The program that eventually became AfricaTown Center for Education and Innovation began in an abandoned Seattle Public Schools (SPS) building the district decided to lease out for community programming, known as the Horace Mann building. Africa Town was created in a time when other races in the city of Seattle had a space to celebrate culture and tell their own story, but there was none for Black people (El Centro for Latinos, Wing Luke for Asian Americans, etc). Africa Town was created to counter a reality where increasing number of black boys and girls were being failed by the public school system to the point they were dropping out. A group of concerned parents and community members came together to create culturally relevant programming to supplement what their children were missing from a racist school system.
My understanding is that mid lease and with little warning, SPS notified Africa Town that they had to move out so that that the building could be remodeled and would be allowed to move back in, in an expanded NOVA program (NOVA was an alternative teaching methods model that had once been housed in the Horace Mann school but had moved to a bigger space years before, once it expanded.). The community coalesced then, like they have now. Negotiations were undertaken. When it was all done, AfricaTown had an agreement to rent vacant space at the corner of MLK and Alaska. These were the buildings that had formerly housed the Interagency School Headquarters. These are the buildings that were broken into and vandalized last week.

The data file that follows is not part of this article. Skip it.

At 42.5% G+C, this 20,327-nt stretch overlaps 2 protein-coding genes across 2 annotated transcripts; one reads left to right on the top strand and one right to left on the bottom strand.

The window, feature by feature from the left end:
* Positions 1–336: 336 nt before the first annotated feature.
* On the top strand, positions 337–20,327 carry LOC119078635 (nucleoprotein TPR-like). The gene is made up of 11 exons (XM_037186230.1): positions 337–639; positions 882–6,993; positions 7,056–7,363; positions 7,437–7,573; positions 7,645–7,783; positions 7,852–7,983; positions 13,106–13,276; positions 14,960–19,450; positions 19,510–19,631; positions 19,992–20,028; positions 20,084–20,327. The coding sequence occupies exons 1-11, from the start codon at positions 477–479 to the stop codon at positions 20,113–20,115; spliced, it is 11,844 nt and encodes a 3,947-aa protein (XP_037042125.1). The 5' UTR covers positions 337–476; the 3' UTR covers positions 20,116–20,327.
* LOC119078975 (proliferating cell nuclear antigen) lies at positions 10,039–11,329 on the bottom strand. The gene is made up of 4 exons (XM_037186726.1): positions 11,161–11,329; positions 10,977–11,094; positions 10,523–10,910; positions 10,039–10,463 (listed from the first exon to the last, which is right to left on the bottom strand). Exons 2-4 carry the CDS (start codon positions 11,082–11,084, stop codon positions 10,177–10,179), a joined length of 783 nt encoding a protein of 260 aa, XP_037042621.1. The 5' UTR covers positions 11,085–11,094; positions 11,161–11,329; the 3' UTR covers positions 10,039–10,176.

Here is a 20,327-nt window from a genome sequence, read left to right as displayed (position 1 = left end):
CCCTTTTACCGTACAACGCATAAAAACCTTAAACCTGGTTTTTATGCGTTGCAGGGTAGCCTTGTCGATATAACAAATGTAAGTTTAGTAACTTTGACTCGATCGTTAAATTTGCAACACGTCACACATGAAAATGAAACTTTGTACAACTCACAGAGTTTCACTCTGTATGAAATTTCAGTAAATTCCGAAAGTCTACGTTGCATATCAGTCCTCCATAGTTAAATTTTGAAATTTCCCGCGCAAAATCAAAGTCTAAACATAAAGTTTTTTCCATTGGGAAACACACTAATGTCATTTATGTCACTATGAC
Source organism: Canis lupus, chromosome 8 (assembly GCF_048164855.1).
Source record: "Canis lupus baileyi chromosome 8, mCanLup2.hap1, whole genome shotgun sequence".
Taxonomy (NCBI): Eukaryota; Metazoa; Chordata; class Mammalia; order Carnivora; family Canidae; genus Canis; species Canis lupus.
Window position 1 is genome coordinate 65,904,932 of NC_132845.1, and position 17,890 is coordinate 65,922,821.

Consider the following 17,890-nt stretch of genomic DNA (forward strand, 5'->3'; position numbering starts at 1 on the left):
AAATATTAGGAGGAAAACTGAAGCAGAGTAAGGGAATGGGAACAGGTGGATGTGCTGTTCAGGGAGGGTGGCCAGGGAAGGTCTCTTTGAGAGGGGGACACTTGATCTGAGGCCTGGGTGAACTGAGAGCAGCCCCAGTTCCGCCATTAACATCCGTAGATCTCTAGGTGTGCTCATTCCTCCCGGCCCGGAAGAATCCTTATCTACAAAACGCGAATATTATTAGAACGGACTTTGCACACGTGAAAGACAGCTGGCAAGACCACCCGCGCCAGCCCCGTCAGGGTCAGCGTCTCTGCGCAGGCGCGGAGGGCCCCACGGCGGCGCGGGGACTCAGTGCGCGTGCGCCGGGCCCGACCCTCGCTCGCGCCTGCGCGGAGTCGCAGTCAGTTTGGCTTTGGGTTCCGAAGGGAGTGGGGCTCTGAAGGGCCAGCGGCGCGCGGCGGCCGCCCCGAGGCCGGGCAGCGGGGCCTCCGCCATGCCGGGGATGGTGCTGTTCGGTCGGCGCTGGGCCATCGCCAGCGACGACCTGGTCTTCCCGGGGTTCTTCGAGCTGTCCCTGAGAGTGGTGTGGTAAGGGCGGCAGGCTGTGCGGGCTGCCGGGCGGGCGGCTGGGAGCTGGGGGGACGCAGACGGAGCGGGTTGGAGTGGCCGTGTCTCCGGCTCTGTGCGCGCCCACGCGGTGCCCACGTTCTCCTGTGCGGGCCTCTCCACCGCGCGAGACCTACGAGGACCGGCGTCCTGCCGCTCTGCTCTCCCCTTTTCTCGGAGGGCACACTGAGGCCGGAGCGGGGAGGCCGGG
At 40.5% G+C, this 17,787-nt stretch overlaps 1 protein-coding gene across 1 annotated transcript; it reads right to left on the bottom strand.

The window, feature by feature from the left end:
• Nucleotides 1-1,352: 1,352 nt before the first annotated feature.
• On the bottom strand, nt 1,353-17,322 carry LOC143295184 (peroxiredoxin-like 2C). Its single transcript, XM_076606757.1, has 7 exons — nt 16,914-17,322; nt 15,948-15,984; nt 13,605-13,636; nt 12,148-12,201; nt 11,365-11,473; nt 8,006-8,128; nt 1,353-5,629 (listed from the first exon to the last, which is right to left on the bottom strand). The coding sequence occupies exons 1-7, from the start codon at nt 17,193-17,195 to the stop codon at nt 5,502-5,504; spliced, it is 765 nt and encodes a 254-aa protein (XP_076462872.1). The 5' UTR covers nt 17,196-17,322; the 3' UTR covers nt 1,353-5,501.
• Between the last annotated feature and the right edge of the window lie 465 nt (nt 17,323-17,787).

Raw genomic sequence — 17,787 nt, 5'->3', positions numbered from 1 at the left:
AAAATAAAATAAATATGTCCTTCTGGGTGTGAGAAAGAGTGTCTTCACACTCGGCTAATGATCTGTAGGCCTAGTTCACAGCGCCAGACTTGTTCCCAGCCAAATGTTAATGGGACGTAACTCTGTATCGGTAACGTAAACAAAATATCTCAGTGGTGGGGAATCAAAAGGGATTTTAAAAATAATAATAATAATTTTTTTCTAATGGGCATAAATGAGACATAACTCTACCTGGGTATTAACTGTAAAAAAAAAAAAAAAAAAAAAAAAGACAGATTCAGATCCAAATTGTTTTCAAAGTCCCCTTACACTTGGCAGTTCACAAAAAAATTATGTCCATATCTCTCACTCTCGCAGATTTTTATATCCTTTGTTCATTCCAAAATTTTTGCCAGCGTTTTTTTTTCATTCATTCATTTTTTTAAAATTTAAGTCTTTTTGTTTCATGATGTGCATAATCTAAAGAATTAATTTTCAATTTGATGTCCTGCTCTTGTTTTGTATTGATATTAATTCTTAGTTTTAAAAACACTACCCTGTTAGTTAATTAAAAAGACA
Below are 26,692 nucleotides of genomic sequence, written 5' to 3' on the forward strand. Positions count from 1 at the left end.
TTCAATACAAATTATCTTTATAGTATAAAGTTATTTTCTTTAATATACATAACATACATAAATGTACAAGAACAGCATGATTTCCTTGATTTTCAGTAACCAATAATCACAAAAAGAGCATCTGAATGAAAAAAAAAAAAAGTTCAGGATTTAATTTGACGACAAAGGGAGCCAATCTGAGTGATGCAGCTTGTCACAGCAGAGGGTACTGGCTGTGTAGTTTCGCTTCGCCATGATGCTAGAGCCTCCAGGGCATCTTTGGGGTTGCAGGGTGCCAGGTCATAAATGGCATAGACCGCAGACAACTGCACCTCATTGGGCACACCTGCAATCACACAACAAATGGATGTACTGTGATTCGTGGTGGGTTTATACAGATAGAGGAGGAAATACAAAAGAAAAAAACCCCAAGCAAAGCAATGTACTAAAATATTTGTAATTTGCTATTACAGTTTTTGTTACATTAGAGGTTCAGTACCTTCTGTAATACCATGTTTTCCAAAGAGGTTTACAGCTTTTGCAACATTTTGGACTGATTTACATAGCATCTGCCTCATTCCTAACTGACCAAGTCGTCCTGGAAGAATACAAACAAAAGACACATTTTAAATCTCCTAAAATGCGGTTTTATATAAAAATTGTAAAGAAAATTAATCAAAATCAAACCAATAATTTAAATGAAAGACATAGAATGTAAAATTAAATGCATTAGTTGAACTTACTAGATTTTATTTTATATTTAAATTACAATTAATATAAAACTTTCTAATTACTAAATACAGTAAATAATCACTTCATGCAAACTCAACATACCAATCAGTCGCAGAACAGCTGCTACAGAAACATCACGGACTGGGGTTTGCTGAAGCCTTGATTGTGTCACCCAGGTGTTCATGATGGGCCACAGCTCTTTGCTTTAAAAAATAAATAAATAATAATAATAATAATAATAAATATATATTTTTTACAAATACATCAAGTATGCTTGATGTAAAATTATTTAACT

The renovations at Horace Mann are complete. However AfricaTown has not been able to resume programming in the refurbished building. If AfricaTown had been allowed to move back into Horace Mann as originally promised, many of its supporters believe the break in would have never happened. The new, modern Horace Mann building is updated and more secure than the old Interagency Headquarters.
AfricaTown is now moving on two fronts: Working to rebuild in Columbia City even while the struggle to get back into Horace Mann continues. Each location has a unique story, but both are models to reclaim space for black youth and build in ways that are culturally relevant and close achievement gaps. Both efforts are bridges to the same vision.
Basically, I say all that to say the community will continue to stand with Africa Town, the same way African Town has stood up for community time and time again.
I talked to Wyking Garrett (Executive Director of Africa Town) a bit after the press conference. He stressed the point that any and all help is needed and greatly appreciated. He asked me to help get the word out that donations and commitments to volunteer can be made online:
Volunteer sight: https://docs.google.com/…/1i13ABd1pBoEa-60x4AHP4K…/viewform…
Fundraising sight: https://connect.clickandpledge.com/…/c…/rebuildAfrictownnUPC
Please join me in giving what you can. We must make sure our community led solutions and institutions are restored and rebuilt. We must build it back stronger.
James Akbar Williams is a South Seattle based columnist, educator and community organizer.
Images courtesy of AfricaTown Innovation Center.